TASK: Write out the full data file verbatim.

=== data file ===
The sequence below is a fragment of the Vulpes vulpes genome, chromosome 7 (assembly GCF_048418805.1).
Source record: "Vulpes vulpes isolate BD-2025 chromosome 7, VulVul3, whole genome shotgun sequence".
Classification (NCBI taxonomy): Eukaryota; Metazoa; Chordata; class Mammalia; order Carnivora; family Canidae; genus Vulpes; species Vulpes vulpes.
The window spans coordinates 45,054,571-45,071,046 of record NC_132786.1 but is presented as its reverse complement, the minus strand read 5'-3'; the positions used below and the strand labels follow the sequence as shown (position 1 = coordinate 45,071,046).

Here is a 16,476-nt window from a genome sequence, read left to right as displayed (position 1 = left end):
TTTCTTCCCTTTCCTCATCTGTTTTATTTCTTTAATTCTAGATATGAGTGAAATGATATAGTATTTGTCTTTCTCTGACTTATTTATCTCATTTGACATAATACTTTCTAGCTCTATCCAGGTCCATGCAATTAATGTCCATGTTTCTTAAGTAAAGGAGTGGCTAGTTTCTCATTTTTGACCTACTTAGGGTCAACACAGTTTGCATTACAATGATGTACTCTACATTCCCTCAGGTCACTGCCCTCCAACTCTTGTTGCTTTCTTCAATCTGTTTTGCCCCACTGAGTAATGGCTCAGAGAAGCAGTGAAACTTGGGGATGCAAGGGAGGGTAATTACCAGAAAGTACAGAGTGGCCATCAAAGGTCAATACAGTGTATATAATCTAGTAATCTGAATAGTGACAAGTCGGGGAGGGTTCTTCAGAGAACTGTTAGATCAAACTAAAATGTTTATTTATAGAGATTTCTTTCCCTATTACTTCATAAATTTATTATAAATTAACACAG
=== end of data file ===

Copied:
The sequence below is a fragment of the Vulpes vulpes genome, chromosome 7 (assembly GCF_048418805.1).
Source record: "Vulpes vulpes isolate BD-2025 chromosome 7, VulVul3, whole genome shotgun sequence".
Classification (NCBI taxonomy): Eukaryota; Metazoa; Chordata; class Mammalia; order Carnivora; family Canidae; genus Vulpes; species Vulpes vulpes.
The window spans coordinates 45,054,571-45,071,046 of record NC_132786.1 but is presented as its reverse complement, the minus strand read 5'-3'; the positions used below and the strand labels follow the sequence as shown (position 1 = coordinate 45,071,046).

Here is a 16,476-nt window from a genome sequence, read left to right as displayed (position 1 = left end):
TTTCTTCCCTTTCCTCATCTGTTTTATTTCTTTAATTCTAGATATGAGTGAAATGATATAGTATTTGTCTTTCTCTGACTTATTTATCTCATTTGACATAATACTTTCTAGCTCTATCCAGGTCCATGCAATTAATGTCCATGTTTCTTAAGTAAAGGAGTGGCTAGTTTCTCATTTTTGACCTACTTAGGGTCAACACAGTTTGCATTACAATGATGTACTCTACATTCCCTCAGGTCACTGCCCTCCAACTCTTGTTGCTTTCTTCAATCTGTTTTGCCCCACTGAGTAATGGCTCAGAGAAGCAGTGAAACTTGGGGATGCAAGGGAGGGTAATTACCAGAAAGTACAGAGTGGCCATCAAAGGTCAATACAGTGTATATAATCTAGTAATCTGAATAGTGACAAGTCGGGGAGGGTTCTTCAGAGAACTGTTAGATCAAACTAAAATGTTTATTTATAGAGATTTCTTTCCCTATTACTTCATAAATTTATTATAAATTAACACAG